Poet Robert Frost wrote that “fences make good neighbors” in the early 1900’s but his simple instruction still has applications to living in urban areas today.
Suppose you decide to forego your summer vacation trip this year and instead buy an above-ground pool for your backyard. Your kids love to swim, having taken lessons at the local Park District as small children, and your wife has completed a Red Cross Water Safety Instruction course. While the pool poses little issues for your family, you cannot be sure that the other children in the neighborhood will be as equally prepared for the potential risk or hazard that it provides.
Cook County requires a permit for above ground pools 18 inches or deeper; other municipalities have similar laws or ordinances. Among the list of Cook County requirements is that the pool must be enclosed on all four sides by a 4 feet high non-climbable fence. The permit requirements, often considered somewhat onerous by home owners, were designed to meet one of the primary legal concerns a swimming pool poses: that of being an attractive nuisance. If anything on your property could both draw children into it while also potentially putting them in harm’s way, the law requires you to protect any children who may come onto your property, even if they are legally trespassing. The attractive nuisance doctrine says that children cannot be expected to understand the inherent dangers they face and, if a property owner believes that children might come onto their property, it is the property owner’s responsibility to prevent harm. If an owner does not meet this responsibility, they can be held liable for the child’s injuries.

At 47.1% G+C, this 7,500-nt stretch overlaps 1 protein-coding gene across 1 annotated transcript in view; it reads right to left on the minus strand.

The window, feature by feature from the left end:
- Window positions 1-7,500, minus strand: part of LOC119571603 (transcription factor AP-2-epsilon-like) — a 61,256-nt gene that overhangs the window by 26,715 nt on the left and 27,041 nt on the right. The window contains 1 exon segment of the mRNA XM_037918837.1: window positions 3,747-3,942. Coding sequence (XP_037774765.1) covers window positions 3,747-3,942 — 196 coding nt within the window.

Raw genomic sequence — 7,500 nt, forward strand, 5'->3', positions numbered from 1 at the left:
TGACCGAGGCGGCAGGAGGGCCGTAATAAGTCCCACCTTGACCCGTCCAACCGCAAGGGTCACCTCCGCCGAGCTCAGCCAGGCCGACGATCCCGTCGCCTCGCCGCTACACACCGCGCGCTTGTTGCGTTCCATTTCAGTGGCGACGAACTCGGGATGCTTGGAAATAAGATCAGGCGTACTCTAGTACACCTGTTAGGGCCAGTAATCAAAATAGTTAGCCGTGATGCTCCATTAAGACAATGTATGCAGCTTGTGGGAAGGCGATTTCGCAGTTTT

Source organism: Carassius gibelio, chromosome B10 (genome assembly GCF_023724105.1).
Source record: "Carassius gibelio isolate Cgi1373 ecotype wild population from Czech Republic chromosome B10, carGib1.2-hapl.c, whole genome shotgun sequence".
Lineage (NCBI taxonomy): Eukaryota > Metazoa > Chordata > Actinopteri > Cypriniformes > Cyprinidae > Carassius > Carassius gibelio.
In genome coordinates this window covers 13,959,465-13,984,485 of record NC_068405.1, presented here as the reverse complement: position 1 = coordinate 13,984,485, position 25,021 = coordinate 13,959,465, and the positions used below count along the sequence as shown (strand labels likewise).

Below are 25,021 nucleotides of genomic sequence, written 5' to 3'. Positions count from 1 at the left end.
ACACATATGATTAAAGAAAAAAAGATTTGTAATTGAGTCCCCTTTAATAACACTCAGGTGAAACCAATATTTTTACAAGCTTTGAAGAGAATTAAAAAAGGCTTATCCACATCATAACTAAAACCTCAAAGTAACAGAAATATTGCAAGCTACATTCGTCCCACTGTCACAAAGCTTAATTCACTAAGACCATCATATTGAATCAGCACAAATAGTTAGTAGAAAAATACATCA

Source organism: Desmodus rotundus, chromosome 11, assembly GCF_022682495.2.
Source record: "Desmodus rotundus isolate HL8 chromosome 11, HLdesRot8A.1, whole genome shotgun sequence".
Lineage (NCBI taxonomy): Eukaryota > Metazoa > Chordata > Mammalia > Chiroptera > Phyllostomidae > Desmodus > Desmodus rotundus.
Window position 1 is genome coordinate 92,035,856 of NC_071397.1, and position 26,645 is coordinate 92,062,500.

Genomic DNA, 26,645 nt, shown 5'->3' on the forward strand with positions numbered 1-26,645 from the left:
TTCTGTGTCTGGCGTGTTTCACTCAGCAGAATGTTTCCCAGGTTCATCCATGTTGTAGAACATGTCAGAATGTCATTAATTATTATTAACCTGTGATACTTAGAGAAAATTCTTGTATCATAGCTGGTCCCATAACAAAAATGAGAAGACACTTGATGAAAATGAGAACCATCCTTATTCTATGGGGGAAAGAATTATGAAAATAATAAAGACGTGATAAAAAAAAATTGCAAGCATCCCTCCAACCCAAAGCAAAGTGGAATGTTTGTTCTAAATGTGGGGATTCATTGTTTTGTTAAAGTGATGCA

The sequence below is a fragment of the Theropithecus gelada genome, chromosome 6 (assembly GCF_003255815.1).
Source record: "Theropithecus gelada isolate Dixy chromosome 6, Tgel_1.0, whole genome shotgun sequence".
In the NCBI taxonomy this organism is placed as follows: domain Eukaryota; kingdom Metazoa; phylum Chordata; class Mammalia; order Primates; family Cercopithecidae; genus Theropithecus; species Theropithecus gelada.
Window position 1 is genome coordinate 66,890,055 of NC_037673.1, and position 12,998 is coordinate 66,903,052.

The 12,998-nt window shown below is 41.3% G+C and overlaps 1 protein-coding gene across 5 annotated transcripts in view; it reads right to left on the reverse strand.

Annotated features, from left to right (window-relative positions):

Swimming pools cause 300 drowning deaths a year, according to the Consumer Product Safety Commission. You are not required to childproof your property, but use common sense. Take some basic precautions to prevent injuries and limit your liabilities. If you see that neighborhood children are interested in something on your property, consider installing an audible alarm which detects movement in or around the pool. While a pool cover may keep debris from the pool, it will not necessarily stop a determined child. Make sure you have rescue equipment on hand. Don’t leave swimming pool toys, floats or other pool equipment lying around. Learn basic CPR and instruct all visitors about methods for preventing accidental drowning. Never assume that guests can swim or that a flotation device prevents all risk of drowning. Review your property insurance to make sure your coverage has adequate liability insurance to cover any potential accident that may occur in or around the pool.
Swimming pools can provide hours of fun and pleasure on summer days. Make sure that your pool is an asset, not a liability, by providing proper fencing and following basic safety measures. And remember, fences make good neighbors, not by walling them out but by walling in a pool.